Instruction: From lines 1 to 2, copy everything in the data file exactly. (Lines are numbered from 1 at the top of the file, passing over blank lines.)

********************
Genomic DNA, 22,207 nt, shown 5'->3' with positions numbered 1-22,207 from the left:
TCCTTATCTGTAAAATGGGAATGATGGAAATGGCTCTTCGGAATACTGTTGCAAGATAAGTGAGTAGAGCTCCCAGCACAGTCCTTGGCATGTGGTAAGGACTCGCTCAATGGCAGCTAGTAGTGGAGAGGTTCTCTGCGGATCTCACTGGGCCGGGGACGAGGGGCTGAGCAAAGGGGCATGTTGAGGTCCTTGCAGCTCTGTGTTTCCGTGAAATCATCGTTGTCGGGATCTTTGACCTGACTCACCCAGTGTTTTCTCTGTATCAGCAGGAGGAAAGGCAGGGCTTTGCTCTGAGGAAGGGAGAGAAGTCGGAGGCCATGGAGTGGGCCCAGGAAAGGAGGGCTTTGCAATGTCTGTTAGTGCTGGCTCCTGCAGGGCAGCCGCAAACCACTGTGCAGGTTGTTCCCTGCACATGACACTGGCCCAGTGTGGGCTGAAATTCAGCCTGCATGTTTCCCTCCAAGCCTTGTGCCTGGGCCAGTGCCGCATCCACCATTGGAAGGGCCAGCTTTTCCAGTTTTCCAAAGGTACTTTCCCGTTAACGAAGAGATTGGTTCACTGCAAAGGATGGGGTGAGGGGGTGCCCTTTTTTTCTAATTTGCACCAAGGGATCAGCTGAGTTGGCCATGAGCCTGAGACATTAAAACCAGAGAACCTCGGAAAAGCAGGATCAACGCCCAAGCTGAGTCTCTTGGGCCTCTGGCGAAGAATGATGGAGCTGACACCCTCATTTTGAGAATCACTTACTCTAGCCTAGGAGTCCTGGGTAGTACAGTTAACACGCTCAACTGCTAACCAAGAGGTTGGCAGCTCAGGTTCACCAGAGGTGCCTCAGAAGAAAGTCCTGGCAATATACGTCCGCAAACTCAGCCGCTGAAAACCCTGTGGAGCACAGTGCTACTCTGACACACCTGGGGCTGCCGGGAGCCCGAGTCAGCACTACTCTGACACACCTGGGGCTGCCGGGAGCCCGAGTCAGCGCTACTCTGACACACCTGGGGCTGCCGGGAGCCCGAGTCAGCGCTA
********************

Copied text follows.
Genomic DNA, 22,207 nt, shown 5'->3' with positions numbered 1-22,207 from the left:
TCCTTATCTGTAAAATGGGAATGATGGAAATGGCTCTTCGGAATACTGTTGCAAGATAAGTGAGTAGAGCTCCCAGCACAGTCCTTGGCATGTGGTAAGGACTCGCTCAATGGCAGCTAGTAGTGGAGAGGTTCTCTGCGGATCTCACTGGGCCGGGGACGAGGGGCTGAGCAAAGGGGCATGTTGAGGTCCTTGCAGCTCTGTGTTTCCGTGAAATCATCGTTGTCGGGATCTTTGACCTGACTCACCCAGTGTTTTCTCTGTATCAGCAGGAGGAAAGGCAGGGCTTTGCTCTGAGGAAGGGAGAGAAGTCGGAGGCCATGGAGTGGGCCCAGGAAAGGAGGGCTTTGCAATGTCTGTTAGTGCTGGCTCCTGCAGGGCAGCCGCAAACCACTGTGCAGGTTGTTCCCTGCACATGACACTGGCCCAGTGTGGGCTGAAATTCAGCCTGCATGTTTCCCTCCAAGCCTTGTGCCTGGGCCAGTGCCGCATCCACCATTGGAAGGGCCAGCTTTTCCAGTTTTCCAAAGGTACTTTCCCGTTAACGAAGAGATTGGTTCACTGCAAAGGATGGGGTGAGGGGGTGCCCTTTTTTTCTAATTTGCACCAAGGGATCAGCTGAGTTGGCCATGAGCCTGAGACATTAAAACCAGAGAACCTCGGAAAAGCAGGATCAACGCCCAAGCTGAGTCTCTTGGGCCTCTGGCGAAGAATGATGGAGCTGACACCCTCATTTTGAGAATCACTTACTCTAGCCTAGGAGTCCTGGGTAGTACAGTTAACACGCTCAACTGCTAACCAAGAGGTTGGCAGCTCAGGTTCACCAGAGGTGCCTCAGAAGAAAGTCCTGGCAATATACGTCCGCAAACTCAGCCGCTGAAAACCCTGTGGAGCACAGTGCTACTCTGACACACCTGGGGCTGCCGGGAGCCCGAGTCAGCACTACTCTGACACACCTGGGGCTGCCGGGAGCCCGAGTCAGCGCTACTCTGACACACCTGGGGCTGCCGGGAGCCCGAGTCAGCGCTA